For its part, the Yes campaign said voters knew exactly what they were doing. “Nine million Californians voted yes on Prop 22,” spokesperson Geoff Vetter told the Washington Post. “To suggest that these millions were somehow so feebleminded they voted for something they didn’t want is offensive to voters and flat out wrong.” Uber spokesperson Noah Edwardsen said: “A diverse and sizable majority of California voters, from both parties and nearly all corners of the state, said Yes on Prop 22. That’s simply a fact.”
The worker-friendly veneer of the tech companies’ messaging was so successful that some early focus groups conducted by unions found that voters who had read the proposition’s language assumed it was actually written and funded by the labor movement, according to Smith.
“We had as many people saying unions were behind it as saying the companies were behind it,” he said. “That was their strategy — confuse this thing every day for a year and make sure voters don’t really know what’s going on.”
Unions are, of course, accustomed to being outspent by their corporate opponents. But the tactics they typically rely on to combat that imbalance — like organizing at workplaces and door-knocking with volunteers — were disrupted by the pandemic. That was compounded by the mounting frenzy of the presidential election, as the behavior of President Trump, an expert at dominating media attention, grew increasingly erratic.
The combination of all those factors made it increasingly difficult for the labor movement to regain control of the narrative. “There was just no way of getting our voice across,” Gonzalez said.
The fact that corporations in California can choose to sidestep the law if they’re willing to spend aggressively enough to do it strikes some as unfair. The ballot initiative process was intended to make the legal system more democratic by allowing the people to have a voice. But corporate spending in electoral politics has warped the proposition system, allowing companies to manipulate it — not just by buying ads but by paying for the signatures that get the measures on the ballot to begin with.
Nelson Lichtenstein, a labor history professor at the University of California, Santa Barbara, said efforts to reform the process have gained little traction. In 2018, then–California governor Jerry Brown actually vetoed a bill that would have made paying for signatures to get a measure on the ballot illegal.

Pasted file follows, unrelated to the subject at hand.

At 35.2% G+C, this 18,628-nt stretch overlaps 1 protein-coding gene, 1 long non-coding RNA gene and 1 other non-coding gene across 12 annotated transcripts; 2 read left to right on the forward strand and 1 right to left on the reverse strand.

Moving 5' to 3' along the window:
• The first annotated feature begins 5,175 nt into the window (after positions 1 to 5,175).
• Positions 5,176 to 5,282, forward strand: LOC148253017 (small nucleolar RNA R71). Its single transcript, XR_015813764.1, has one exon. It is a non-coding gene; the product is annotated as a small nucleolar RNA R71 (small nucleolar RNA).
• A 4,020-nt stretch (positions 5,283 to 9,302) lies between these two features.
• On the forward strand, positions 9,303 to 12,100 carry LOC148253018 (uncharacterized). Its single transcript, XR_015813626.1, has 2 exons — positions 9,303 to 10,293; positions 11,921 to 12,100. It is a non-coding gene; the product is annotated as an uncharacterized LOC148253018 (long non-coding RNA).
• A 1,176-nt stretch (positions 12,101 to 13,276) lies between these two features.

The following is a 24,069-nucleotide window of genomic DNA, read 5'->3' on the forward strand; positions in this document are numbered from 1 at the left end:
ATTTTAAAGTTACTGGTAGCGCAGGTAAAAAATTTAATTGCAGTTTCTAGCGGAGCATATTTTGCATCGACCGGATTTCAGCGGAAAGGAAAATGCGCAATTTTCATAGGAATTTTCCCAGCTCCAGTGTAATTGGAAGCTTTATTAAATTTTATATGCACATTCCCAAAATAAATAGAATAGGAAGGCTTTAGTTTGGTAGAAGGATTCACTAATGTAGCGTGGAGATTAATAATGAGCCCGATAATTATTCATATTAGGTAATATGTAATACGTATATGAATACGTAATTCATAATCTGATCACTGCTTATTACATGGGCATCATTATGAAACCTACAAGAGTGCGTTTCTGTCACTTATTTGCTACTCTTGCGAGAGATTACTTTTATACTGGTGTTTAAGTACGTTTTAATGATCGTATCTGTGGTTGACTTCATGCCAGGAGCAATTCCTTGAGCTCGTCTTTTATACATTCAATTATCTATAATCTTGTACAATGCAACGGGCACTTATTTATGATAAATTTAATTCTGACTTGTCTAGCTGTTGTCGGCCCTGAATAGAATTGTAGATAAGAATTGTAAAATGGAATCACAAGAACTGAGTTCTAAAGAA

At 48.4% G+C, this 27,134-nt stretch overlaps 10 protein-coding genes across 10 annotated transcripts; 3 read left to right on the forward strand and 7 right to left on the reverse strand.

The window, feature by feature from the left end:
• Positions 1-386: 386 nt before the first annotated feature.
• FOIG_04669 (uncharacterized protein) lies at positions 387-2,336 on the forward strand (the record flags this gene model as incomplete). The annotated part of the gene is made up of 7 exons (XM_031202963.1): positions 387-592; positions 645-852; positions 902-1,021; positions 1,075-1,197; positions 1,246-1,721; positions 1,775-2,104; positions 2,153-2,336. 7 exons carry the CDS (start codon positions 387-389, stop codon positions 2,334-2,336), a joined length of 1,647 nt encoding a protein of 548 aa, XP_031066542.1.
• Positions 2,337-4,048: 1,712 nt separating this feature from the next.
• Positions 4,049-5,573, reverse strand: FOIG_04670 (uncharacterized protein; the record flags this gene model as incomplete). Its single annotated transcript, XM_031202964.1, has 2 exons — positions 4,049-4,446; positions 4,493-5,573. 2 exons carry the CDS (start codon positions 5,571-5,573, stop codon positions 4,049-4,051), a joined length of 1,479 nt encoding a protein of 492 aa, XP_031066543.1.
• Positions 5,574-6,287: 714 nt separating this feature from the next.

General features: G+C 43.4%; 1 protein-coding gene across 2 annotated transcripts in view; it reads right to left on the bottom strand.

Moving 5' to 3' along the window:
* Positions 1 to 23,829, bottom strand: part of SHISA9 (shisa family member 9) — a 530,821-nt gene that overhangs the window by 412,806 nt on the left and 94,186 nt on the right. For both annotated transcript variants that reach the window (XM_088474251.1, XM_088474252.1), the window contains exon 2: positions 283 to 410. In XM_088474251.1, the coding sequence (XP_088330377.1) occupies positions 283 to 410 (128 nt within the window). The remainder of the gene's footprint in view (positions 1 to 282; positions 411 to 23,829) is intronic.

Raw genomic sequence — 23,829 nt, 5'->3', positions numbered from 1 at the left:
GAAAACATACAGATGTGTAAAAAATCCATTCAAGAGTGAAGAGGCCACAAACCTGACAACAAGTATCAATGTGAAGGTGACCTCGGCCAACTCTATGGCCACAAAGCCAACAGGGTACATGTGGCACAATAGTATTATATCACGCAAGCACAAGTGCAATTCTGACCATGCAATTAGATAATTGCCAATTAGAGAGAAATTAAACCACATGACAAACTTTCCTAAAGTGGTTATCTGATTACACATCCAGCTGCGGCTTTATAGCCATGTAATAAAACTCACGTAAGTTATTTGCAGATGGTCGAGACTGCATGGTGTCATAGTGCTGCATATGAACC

“The propositions have become a mechanism for wealthy people or institutions,” Lichtenstein said. “Everyone is denouncing Uber and Lyft for spending $200 million on this, but I’ve seen no proposal to say that we should somehow regulate this to not be able to do that.”
For Uber, that was money well spent. “The day after they won the referendum, their stock price went up,” Lichtenstein said. “It was an extremely effective investment.”
That’s good news for Uber CEO Dara Khosrowshahi, who earns a salary of around $1 million, received a $40 million stock grant in 2019, and has spent millions more acquiring additional Uber stock. After the election, Khosrowshahi said the company plans to “loudly” advocate for laws similar to Prop 22 in other states.
The law is all but permanent in California, where the language of the proposition requires a seven-eighths supermajority for it to be overturned. That leaves gig workers in California without unemployment insurance or paid sick leave as they continue to work through the ongoing global pandemic. The majority of those workers are people of color, who are more likely to experience serious health effects from the coronavirus but less likely to benefit from any economic recovery.
As low-wage earners have struggled to recover from this year’s unprecedented economic fallout, delivery apps meant to provide a side hustle are, for some people, now the only opportunity to earn any income at all. If laws like Prop 22 are passed in other states, it will cement gig work as something that’s more about getting through desperate times than about finding a path to stability and security.
Some leaders within the labor movement are hopeful that President-elect Joe Biden will make gig workers’ rights part of his agenda when he takes office in January. But given the close ties between Biden and the many former Obama administration officials who took jobs in the tech industry, that seems unlikely. Lyft’s policy chief, Anthony Foxx, served as Obama’s transportation secretary when Biden was vice president. Vice President-elect Kamala Harris is sister-in-law to Tony West, who has been Uber’s top lawyer since 2017. And recently, Biden named former deputy labor secretary Seth Harris to his labor transition team — Harris coed a paper in 2015 that proposed the creation of a third worker classification, a permanent legal workaround to making gig workers employees.
Bradley Tusk, the political consultant, put it bluntly: “I don’t think this is something the Biden administration will spend a lot of time on,” he said. “If they’d won the Senate, that’s one thing. But without it, he’s going to have enough trouble getting stimulus passed or infrastructure.”
But even given that, Tusk doesn’t think the gig economy’s battle with workers is over just yet. There are pending bills in states, including New York, New Jersey, and Illinois, that the gig companies will have to fight.
“By winning Prop 22, they slowed momentum around the country,” he said, “but the issue isn’t going away.”